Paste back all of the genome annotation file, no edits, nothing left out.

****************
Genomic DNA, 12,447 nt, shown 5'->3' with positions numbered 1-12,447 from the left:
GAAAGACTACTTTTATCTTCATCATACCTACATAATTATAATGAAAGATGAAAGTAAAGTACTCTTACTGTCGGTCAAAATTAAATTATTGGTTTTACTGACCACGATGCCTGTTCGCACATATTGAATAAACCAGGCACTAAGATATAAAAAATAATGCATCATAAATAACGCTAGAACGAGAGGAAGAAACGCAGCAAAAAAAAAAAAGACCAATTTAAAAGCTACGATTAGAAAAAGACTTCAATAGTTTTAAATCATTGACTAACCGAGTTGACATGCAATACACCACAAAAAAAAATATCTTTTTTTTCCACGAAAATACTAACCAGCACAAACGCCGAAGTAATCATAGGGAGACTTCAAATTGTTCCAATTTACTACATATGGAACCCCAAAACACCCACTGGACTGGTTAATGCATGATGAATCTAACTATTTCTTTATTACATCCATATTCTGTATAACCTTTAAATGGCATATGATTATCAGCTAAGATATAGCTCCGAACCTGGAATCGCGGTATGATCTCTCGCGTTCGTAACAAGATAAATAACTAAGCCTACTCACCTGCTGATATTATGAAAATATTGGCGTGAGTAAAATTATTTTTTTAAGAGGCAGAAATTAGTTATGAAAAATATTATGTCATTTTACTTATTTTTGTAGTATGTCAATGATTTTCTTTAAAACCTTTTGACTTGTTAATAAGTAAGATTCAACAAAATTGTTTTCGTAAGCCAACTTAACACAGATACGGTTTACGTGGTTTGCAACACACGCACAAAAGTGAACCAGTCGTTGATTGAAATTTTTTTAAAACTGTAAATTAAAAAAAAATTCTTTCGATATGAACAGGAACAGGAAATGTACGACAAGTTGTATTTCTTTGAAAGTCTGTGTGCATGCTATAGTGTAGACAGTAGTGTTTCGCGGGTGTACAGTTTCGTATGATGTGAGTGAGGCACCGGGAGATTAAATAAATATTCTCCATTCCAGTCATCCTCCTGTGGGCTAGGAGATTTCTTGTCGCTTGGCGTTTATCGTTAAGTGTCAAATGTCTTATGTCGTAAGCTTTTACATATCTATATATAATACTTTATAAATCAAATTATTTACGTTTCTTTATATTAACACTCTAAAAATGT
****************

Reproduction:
Genomic DNA, 12,447 nt, shown 5'->3' with positions numbered 1-12,447 from the left:
GAAAGACTACTTTTATCTTCATCATACCTACATAATTATAATGAAAGATGAAAGTAAAGTACTCTTACTGTCGGTCAAAATTAAATTATTGGTTTTACTGACCACGATGCCTGTTCGCACATATTGAATAAACCAGGCACTAAGATATAAAAAATAATGCATCATAAATAACGCTAGAACGAGAGGAAGAAACGCAGCAAAAAAAAAAAAGACCAATTTAAAAGCTACGATTAGAAAAAGACTTCAATAGTTTTAAATCATTGACTAACCGAGTTGACATGCAATACACCACAAAAAAAAATATCTTTTTTTTCCACGAAAATACTAACCAGCACAAACGCCGAAGTAATCATAGGGAGACTTCAAATTGTTCCAATTTACTACATATGGAACCCCAAAACACCCACTGGACTGGTTAATGCATGATGAATCTAACTATTTCTTTATTACATCCATATTCTGTATAACCTTTAAATGGCATATGATTATCAGCTAAGATATAGCTCCGAACCTGGAATCGCGGTATGATCTCTCGCGTTCGTAACAAGATAAATAACTAAGCCTACTCACCTGCTGATATTATGAAAATATTGGCGTGAGTAAAATTATTTTTTTAAGAGGCAGAAATTAGTTATGAAAAATATTATGTCATTTTACTTATTTTTGTAGTATGTCAATGATTTTCTTTAAAACCTTTTGACTTGTTAATAAGTAAGATTCAACAAAATTGTTTTCGTAAGCCAACTTAACACAGATACGGTTTACGTGGTTTGCAACACACGCACAAAAGTGAACCAGTCGTTGATTGAAATTTTTTTAAAACTGTAAATTAAAAAAAAATTCTTTCGATATGAACAGGAACAGGAAATGTACGACAAGTTGTATTTCTTTGAAAGTCTGTGTGCATGCTATAGTGTAGACAGTAGTGTTTCGCGGGTGTACAGTTTCGTATGATGTGAGTGAGGCACCGGGAGATTAAATAAATATTCTCCATTCCAGTCATCCTCCTGTGGGCTAGGAGATTTCTTGTCGCTTGGCGTTTATCGTTAAGTGTCAAATGTCTTATGTCGTAAGCTTTTACATATCTATATATAATACTTTATAAATCAAATTATTTACGTTTCTTTATATTAACACTCTAAAAATGT